customer buying habits

The Consultant’s Dirty Little Secret

A wise man by the name of Ed Schwarzkopf once said “People view consultants as guys that know fifty different ways to make love but don’t have a girlfriend”. I’m going to use bad language in this video. Specifically the word “Consultant”.

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Why Do People Buy – Part Two

So what does all this mean to marketers? (See Part One) 1. Advertising and marketing strategies should attempt to present an appeal strong enough to stimulate action toward satisfying one of Maslow’s basic human needs. 2. Maslow believes lower levels always take priority over higher levels so you shouldn’t attempt to sell products or services that only meet higher levels of need. This means don’t try and sell clothing to someone who hasn’t eaten in a week, and don’t sell expensive software to people who don’t have the basic infrastructure to run it.

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Why Do People Buy – Part One.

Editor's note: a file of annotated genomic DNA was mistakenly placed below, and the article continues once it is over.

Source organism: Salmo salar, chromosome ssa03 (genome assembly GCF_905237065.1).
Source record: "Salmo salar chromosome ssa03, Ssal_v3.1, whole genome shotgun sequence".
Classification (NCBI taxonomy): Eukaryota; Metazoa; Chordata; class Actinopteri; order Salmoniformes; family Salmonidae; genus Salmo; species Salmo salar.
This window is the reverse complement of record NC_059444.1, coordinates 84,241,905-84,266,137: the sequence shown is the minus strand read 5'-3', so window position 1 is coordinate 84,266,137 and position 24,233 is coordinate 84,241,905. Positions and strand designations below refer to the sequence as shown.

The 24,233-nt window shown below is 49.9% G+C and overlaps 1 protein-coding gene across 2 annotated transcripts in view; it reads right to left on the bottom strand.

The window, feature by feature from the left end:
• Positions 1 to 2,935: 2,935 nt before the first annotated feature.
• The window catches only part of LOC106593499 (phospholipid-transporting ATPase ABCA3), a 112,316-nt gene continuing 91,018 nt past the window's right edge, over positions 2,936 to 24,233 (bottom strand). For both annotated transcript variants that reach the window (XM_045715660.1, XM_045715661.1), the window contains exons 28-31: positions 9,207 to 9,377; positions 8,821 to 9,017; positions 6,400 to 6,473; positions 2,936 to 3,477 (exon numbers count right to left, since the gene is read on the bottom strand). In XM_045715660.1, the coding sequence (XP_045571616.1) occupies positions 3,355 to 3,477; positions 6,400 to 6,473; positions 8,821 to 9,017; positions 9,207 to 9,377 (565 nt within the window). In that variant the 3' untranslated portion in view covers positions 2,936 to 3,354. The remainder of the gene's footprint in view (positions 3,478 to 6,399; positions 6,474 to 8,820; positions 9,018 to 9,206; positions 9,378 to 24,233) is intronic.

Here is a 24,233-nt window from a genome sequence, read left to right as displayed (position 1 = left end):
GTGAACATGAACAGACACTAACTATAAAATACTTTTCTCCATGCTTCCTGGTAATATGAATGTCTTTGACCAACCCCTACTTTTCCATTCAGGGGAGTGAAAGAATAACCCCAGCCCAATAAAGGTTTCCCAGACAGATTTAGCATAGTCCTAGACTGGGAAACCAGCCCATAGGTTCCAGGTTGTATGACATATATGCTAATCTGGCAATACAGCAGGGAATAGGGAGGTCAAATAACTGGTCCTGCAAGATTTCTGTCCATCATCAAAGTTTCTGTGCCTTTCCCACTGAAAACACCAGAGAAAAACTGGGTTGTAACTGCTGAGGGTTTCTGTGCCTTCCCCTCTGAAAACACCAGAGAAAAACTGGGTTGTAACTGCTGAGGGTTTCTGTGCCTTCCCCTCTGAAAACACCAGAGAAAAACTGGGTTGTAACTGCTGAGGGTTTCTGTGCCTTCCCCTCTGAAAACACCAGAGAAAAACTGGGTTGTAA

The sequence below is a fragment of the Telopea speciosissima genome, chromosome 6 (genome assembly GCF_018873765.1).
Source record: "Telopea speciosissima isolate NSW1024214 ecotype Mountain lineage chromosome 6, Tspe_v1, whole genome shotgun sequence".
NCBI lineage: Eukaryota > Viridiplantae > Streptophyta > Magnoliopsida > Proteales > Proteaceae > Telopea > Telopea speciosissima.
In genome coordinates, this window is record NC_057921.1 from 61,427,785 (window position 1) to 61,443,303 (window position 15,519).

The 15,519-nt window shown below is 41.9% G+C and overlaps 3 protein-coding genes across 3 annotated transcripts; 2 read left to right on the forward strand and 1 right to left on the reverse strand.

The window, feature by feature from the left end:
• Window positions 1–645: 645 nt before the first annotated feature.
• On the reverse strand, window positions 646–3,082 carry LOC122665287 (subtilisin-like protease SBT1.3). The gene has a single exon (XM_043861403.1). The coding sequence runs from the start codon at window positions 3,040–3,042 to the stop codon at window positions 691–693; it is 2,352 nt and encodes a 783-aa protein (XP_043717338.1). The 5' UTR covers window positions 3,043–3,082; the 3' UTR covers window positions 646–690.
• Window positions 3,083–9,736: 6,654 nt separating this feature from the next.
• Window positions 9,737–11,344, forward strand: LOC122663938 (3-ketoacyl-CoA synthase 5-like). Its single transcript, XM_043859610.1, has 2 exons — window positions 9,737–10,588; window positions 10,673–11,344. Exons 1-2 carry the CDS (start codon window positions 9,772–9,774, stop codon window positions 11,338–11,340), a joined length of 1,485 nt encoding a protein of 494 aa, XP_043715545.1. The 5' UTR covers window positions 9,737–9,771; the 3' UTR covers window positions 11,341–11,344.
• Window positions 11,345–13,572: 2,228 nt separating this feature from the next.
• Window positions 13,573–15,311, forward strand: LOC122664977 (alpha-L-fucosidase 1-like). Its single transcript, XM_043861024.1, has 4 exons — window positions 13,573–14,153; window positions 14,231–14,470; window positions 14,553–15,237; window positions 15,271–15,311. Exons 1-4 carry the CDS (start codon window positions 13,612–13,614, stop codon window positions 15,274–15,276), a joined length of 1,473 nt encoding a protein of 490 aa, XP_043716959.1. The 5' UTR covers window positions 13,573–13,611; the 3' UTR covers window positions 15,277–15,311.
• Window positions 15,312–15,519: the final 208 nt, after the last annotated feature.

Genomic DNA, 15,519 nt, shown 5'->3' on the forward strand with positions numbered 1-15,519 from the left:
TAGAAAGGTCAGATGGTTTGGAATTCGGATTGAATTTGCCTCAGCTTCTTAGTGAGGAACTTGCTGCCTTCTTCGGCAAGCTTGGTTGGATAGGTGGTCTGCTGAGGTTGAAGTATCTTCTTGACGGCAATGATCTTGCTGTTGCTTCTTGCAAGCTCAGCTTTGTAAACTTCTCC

As marketers, we are constantly trying to anticipate every objection a potential customer might have about buying our products and services. It seems that if we could identify and address each of these objections and formulate a solution to each, we should be able to get them to buy almost anything. However the reality is very different and unpredictable. Advertising and marketing strategies based on logic rarely do as well as strategies based on an understanding of people’s emotions, desires and needs. In fact, in my experience, you will only get the results you desire by appealing to both the logic AND emotional needs of customers.

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What do customers really want?

I’m going to go out on a limb here and suggest that your customers don’t really care about the latest whiz-bang feature of your new whatchamathingy. I’m also willing to bet they don’t really care that much about how big you are, how small you are, how nice your office is, what your vision or mission might be or how awesome your last ad campaign was. Over the course of doing many surveys and focus groups with executives and physicians, one thing has been absolutely consistent. Customers want you to solve their problems. This could mean reducing costs or hassles (which usually incur added costs) or increasing revenue. But promising these broad concepts isn’t good enough. You need to understand your prospect’s and customer’s problems on a case-by-case basis. And you need to be up front about whether you can truly solve these problems. For some of you, this might[…]

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